Values Codes I-H-E-L-P
Henrietta was born in 1835 in Loebau, Prussia.
There she married Louis Ancker.
The Anckers arrived in San Bernardino in 1868 with their first son, Louis, Jr.
Louis Ancker operated a general merchandise store in San Bernardino.
In San Bernardino they had three more children, Stella, Saul and Abraham.
In 1888 the Anckers moved to an elegant home which became the center of social life in San Bernardino.
Henrietta Ancker’s social skills and hospitality brought her a host of friends and she was greatly admired.
In 1886 Henrietta Ancker urged the Jewish women of San Bernardino to establish a charitable society.
That year the Ladies Hebrew Benevolent Society came into being.
Henrietta Ancker, a founding member, refused to hold an office, but was truly the leading mover of the organization.
This was similar to Rosa Newmark, being the creator of the Ladies Hebrew Benevolent Society of Los Angeles – but not serving as a specific officer – while quietly directing the group.
The Ladies’ Hebrew Benevolent Society of San Bernardino carried on their charitable activities with funds raised at social events.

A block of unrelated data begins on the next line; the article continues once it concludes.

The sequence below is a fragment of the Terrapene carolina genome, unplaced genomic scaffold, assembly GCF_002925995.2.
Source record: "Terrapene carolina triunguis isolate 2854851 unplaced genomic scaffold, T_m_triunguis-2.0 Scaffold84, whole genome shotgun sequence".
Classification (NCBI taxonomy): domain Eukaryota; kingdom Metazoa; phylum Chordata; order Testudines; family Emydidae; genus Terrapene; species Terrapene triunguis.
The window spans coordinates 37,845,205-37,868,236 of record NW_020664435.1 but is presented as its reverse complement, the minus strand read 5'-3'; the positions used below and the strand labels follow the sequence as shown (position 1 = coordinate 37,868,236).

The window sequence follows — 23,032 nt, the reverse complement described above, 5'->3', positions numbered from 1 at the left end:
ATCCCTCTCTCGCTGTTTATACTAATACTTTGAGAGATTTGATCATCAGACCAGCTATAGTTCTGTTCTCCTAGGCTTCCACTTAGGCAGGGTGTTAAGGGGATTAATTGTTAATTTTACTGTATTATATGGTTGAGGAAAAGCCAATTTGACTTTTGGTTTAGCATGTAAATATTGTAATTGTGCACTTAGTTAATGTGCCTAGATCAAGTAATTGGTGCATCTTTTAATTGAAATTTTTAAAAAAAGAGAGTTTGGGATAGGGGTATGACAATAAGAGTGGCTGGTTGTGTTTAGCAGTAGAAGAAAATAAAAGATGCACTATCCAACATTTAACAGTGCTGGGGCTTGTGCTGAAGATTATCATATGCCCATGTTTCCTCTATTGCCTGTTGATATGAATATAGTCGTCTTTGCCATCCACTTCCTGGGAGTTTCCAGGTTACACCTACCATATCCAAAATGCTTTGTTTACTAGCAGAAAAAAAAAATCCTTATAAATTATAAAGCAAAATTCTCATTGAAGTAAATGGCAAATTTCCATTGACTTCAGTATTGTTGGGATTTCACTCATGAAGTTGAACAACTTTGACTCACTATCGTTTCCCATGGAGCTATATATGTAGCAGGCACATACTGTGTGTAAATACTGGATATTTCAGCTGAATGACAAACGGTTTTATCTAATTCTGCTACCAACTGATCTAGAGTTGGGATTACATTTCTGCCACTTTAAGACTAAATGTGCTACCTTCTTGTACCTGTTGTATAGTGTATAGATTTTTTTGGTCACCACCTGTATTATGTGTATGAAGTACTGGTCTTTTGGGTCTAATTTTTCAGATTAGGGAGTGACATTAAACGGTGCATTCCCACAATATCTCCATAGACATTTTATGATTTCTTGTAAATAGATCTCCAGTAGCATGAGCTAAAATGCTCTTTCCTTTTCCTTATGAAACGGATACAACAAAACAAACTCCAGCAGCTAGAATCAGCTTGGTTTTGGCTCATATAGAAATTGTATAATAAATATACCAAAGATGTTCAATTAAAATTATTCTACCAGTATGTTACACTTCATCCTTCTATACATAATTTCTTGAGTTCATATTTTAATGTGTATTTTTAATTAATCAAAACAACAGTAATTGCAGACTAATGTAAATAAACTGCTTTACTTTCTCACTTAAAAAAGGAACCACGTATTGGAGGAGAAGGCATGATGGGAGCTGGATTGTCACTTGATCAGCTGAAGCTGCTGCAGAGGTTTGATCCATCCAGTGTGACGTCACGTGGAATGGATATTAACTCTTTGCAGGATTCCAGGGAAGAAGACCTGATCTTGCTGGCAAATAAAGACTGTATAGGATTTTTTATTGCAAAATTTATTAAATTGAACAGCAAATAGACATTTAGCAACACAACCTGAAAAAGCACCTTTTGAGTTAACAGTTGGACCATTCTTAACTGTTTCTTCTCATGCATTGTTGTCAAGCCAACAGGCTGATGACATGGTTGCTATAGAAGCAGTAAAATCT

In 1890 the Society joined with the Associated Charities of San Bernardino to raise funds for an agricultural fair.
The Ladies’ Hebrew Benevolent Society supported a camp for tuberculosis patient in the Cajon Pass as well as the Jewish Orphan and Jewish Senior Citizen Homes in both Los Angeles and San Francisco.
The Society also collected funds to the Consumptive Hospital that was forced to move from Los Angeles to Duarte – where it evolved into the City of Hope.
Henrietta Ancker continued to arrange special fund raising evenings and special events.
Diabetes caught up with Henrietta Ancker and she passed away in 1890, after just completing plans for another fund raising event.
One year later, in 1891, the members of the Ladies Hebrew Benevolent Society of San Bernardino changed the name of their organization to the Henrietta Hebrew Benevolent Society.
“Mrs. Ancker was one of the most charitable women in San Bernardino, always making it a point to seek out the poor and needy irregardless of creed or color, and many families in this city whom she has helped, will regret to learn of the death of their benefactress.
“There are hundreds of cases in this city where she has dispensed charity that the public has never known of, as she was not a person who paraded her charity.
“In public matters of charity, Mrs. Ancker was always to the fore, and her last act was in getting up the entertainment of the Ladies Hebrew Benevolent Society on last Friday evening.” –The Times-Index of San Bernardino.
More information can be found in the following issue of Western States Jewish History:
- Ancker, Henrietta; Charitable Jewish Ladies of San Bernardino and their Woman of Valor; Henrietta Ancker; Southern California; Stern, Norton B.; 13/4
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